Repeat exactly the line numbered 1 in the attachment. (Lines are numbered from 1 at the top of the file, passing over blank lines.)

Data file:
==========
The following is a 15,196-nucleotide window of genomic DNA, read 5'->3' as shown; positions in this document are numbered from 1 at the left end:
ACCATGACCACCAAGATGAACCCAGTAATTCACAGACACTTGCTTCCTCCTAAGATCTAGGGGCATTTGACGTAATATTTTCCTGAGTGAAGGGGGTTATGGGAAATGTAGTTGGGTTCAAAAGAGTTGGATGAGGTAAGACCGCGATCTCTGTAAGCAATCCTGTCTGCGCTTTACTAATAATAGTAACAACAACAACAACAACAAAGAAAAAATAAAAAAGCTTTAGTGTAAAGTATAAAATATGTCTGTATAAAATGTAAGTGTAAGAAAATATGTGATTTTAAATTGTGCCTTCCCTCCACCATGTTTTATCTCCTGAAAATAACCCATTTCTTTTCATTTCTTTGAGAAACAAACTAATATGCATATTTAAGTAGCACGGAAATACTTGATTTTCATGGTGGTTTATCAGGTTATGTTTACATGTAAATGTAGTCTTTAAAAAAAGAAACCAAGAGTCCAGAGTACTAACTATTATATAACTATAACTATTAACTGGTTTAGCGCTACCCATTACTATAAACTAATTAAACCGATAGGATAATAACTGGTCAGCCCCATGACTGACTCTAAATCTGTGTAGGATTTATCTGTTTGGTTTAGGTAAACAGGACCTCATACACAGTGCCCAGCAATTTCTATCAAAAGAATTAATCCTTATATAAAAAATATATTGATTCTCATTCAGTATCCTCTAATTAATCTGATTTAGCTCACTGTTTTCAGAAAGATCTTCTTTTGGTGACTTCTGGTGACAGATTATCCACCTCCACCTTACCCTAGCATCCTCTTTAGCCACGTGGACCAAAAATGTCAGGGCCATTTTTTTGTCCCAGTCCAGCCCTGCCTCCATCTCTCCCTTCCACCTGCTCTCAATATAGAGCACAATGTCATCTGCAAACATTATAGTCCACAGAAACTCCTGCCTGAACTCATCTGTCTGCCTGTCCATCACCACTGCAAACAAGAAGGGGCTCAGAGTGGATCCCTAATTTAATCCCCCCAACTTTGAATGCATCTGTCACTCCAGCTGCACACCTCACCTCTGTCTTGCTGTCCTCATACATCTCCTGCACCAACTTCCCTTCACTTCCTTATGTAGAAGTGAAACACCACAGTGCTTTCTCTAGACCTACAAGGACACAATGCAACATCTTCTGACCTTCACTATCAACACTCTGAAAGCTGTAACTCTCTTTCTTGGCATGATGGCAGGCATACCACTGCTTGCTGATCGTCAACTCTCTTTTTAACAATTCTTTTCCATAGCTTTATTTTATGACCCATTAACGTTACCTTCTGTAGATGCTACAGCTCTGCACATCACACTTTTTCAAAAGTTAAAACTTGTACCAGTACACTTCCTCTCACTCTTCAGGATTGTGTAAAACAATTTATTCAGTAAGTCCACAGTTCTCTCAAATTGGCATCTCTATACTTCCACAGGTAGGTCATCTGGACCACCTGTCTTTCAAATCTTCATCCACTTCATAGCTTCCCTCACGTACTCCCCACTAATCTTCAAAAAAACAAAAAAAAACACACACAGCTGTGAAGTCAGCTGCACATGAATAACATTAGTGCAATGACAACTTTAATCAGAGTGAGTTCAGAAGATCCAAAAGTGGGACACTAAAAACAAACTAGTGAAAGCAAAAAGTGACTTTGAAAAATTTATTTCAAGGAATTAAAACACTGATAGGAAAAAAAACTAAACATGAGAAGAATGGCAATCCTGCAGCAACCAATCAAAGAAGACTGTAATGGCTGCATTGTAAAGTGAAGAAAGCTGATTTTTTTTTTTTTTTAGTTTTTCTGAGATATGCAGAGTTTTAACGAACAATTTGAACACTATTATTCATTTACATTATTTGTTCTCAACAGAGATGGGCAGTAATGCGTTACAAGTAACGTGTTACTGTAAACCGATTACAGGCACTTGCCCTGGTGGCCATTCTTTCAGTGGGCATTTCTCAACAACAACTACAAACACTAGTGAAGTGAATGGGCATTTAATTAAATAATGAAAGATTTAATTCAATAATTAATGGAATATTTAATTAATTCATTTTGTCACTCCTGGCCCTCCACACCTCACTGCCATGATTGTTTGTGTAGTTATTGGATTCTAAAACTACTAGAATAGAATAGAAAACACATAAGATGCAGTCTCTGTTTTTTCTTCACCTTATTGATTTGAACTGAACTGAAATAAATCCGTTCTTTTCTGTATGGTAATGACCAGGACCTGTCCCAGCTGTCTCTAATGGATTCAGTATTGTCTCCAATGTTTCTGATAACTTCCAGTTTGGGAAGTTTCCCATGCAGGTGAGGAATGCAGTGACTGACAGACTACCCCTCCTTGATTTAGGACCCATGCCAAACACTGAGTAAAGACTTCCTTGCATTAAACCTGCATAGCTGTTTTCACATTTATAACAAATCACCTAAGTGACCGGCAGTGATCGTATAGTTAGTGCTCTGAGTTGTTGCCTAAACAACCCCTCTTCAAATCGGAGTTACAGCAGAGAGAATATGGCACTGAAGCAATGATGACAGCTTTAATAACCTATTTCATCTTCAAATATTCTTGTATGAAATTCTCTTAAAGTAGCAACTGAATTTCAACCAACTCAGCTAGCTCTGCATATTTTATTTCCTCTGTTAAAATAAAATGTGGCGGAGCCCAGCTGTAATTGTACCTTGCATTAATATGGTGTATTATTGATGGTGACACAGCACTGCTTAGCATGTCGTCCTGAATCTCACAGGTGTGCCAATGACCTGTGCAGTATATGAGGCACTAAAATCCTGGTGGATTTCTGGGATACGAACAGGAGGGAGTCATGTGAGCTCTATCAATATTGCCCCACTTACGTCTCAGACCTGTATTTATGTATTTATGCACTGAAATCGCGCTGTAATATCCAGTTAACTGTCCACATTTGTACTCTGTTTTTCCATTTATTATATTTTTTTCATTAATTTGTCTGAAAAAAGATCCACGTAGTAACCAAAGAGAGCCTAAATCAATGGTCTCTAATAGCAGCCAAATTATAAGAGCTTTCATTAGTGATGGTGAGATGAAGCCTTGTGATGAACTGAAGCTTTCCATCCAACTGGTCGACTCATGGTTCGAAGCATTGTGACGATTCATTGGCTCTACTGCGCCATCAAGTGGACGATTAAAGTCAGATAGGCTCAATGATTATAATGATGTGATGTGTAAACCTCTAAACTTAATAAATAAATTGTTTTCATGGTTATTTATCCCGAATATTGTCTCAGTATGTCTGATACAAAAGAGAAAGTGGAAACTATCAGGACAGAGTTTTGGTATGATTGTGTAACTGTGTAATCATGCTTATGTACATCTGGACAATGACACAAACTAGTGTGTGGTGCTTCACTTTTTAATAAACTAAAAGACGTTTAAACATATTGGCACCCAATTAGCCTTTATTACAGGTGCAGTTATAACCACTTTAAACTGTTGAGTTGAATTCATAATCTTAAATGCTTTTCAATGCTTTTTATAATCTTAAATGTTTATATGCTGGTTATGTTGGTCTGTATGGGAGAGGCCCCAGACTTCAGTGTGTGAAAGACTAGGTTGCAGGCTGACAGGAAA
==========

The following is a 15,196-nucleotide window of genomic DNA, read 5'->3' as shown; positions in this document are numbered from 1 at the left end: